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How Sky News produced the world’s first fully-remote news programme

Life After Lockdown saw all of the gallery team work from home

On Friday 15th May, Sky News became the first news broadcaster to go fully remote. Life After Lockdown, a half-hour show hosted by Sarah-Jane Mee, was broadcast with every contributor and every member of the production team working from home.

The live broadcast was the culmination of a project the team at Sky News had been working on since the government first introduced lockdown measures in the UK. “Sky’s been quite ahead of the game in terms of remote working,” Ben Wickham, head of studio output, tells TVBEurope

“Sky News is the rolling 24 hour news station that encompasses all the live sources that we do and so it’s proven quite difficult to take it fully remote, the way that other TV channels have been able to,” he continues. “It’s something that we’ve worked on in conjunction with the rest of our production services, who have actually done similar programmes on Sky Sports channels and on Sky Sports News. We’ve taken what they’ve done and we’ve tried to do a little bit more with the technology. The reason why we’ve done it now is because this is the culmination of we’ve been working on over the last few weeks, and we’re in a place where we think we can launch what we consider to be a premium output.”

Viewers saw host Sarah-Jane Mee on air with Sky’s economics editor Ed Conway, diplomatic editor Dominic Waghorn, Tamara Cohen from the politics team and David Nabarro, the World Health Organisation’s global envoy for Covid-19. They were joined by guests from around the world who appeared on air via Zoom. 

In terms of the gallery team, producer Nick Stylianou was in Stockwell, director James Whicher worked from home in Camberley, Wickham worked as a back-up director, keeping across all the feed in case anyone’s internet dropped out, and Kevin Donaldson, another member of Wickham’s team, managed the Zoom calls.

“We used vMix, which is a third party platform and it’s essentially a gallery in a box,” explains Wickham. “You can build your own sources and inputs. We put it on an Amazon Web server, so we remote into that Amazon Web server using a Teradici client, which is set up at James Whicher’s home. That handles all of the IP, most of the audio and he can cut, mix and all that kind of thing. He then created a web page within the vMix software which we used for talkback and to run VT. We all had access so it was kind of a virtual vision and sound mix at the same time. We also kept in contact with each other and the Osterley operation via our own Riedel talkback system, we used the iOS app and had it running on iPads.”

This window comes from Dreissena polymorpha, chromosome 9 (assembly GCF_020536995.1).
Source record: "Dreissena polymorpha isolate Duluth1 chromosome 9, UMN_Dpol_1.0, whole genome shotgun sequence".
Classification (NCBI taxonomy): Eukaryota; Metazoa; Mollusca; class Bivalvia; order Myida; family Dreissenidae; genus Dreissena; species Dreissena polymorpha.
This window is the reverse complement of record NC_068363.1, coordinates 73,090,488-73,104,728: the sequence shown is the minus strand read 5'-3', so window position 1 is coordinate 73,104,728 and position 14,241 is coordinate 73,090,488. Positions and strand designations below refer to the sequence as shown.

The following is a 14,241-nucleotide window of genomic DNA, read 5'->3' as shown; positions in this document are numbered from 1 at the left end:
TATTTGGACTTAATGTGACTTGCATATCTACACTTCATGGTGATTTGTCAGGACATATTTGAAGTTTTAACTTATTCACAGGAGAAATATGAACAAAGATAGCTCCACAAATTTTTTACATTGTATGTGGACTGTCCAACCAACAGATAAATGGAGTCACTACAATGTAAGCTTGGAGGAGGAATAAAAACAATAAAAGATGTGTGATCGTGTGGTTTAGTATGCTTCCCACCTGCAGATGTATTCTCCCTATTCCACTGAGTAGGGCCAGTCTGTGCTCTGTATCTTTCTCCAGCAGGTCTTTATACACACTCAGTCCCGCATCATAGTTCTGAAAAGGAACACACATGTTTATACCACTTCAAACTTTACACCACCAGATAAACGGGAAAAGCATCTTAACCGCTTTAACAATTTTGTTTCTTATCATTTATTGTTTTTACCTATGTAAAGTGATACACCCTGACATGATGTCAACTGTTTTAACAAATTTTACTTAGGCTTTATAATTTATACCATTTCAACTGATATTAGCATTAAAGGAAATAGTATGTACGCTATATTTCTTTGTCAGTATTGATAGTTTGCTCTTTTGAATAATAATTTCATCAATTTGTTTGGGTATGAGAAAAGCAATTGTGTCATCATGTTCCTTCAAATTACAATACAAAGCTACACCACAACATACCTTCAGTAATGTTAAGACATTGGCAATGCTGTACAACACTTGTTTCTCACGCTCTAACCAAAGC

While some of the technology has been used by Sky Sports for their Cricket Watchalong, Wickham believes the broadcast was a world first for a news programme. “We certainly had more content, we were running VT, graphics sequences, all from within the streaming software,” he explains.

Obviously there was lots of testing before the production team were given the green light for the show to go to air. Wickham says the team had been working on putting everything together for about three weeks. “That was off the back of the work that Sky production services have already done. But what we were trying to do was the virtual gallery. We had a PCI in the Cloud. That didn’t exist two weeks ago, and so we built that up from scratch. We spent the last week kind of testing all the integrations, testing the Zoom calls, testing the ins and outs of this. We ran a kind of pilot back to Osterley so we could check that they could see it and all the talkbacks were working, and we’ve been popping up for half an hour here and there to make sure the show worked. We ran as many rehearsals as we felt we needed to make sure we’re happy with the technology, but it was still a little bit of a leap in the dark.”

Asked if Sky News is likely to produce more content with a completely remote team, Wickham admits it’s a complex situation. “If we’re very honest, the slightly restricted set-up that something like this remote show has works very well if you have a very static running order, which is something that we don’t have very often in news. So, if I’m being honest, it probably isn’t something we would roll out for long chunks of time. However the ability to spin up remote programmes and create bespoke and premium Sky News content remotely allows us to create events like Life After Lockdown

“We can produce shows without having to bring people into the studio premises because as much as possible, we’re trying to reduce the amount of people that we have in our newsrooms and in our gallery spaces. So it’s very useful for that,” he concludes.